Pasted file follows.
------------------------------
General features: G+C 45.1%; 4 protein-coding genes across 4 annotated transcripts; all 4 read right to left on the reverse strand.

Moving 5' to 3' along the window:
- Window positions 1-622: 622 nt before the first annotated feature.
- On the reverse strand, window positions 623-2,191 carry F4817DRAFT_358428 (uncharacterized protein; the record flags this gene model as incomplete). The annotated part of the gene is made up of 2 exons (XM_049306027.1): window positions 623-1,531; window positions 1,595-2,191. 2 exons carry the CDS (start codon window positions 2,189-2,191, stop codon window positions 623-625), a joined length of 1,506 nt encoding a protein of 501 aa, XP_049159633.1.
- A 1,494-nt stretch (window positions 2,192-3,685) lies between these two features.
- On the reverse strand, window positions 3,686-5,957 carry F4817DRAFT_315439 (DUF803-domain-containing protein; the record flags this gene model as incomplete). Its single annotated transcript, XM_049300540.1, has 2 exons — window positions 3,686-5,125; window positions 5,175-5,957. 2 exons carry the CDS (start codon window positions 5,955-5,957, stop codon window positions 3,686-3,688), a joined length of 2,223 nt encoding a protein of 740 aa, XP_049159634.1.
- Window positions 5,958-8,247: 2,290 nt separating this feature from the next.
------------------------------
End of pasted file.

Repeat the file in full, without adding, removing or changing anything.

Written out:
General features: G+C 45.1%; 4 protein-coding genes across 4 annotated transcripts; all 4 read right to left on the reverse strand.

Moving 5' to 3' along the window:
- Window positions 1-622: 622 nt before the first annotated feature.
- On the reverse strand, window positions 623-2,191 carry F4817DRAFT_358428 (uncharacterized protein; the record flags this gene model as incomplete). The annotated part of the gene is made up of 2 exons (XM_049306027.1): window positions 623-1,531; window positions 1,595-2,191. 2 exons carry the CDS (start codon window positions 2,189-2,191, stop codon window positions 623-625), a joined length of 1,506 nt encoding a protein of 501 aa, XP_049159633.1.
- A 1,494-nt stretch (window positions 2,192-3,685) lies between these two features.
- On the reverse strand, window positions 3,686-5,957 carry F4817DRAFT_315439 (DUF803-domain-containing protein; the record flags this gene model as incomplete). Its single annotated transcript, XM_049300540.1, has 2 exons — window positions 3,686-5,125; window positions 5,175-5,957. 2 exons carry the CDS (start codon window positions 5,955-5,957, stop codon window positions 3,686-3,688), a joined length of 2,223 nt encoding a protein of 740 aa, XP_049159634.1.
- Window positions 5,958-8,247: 2,290 nt separating this feature from the next.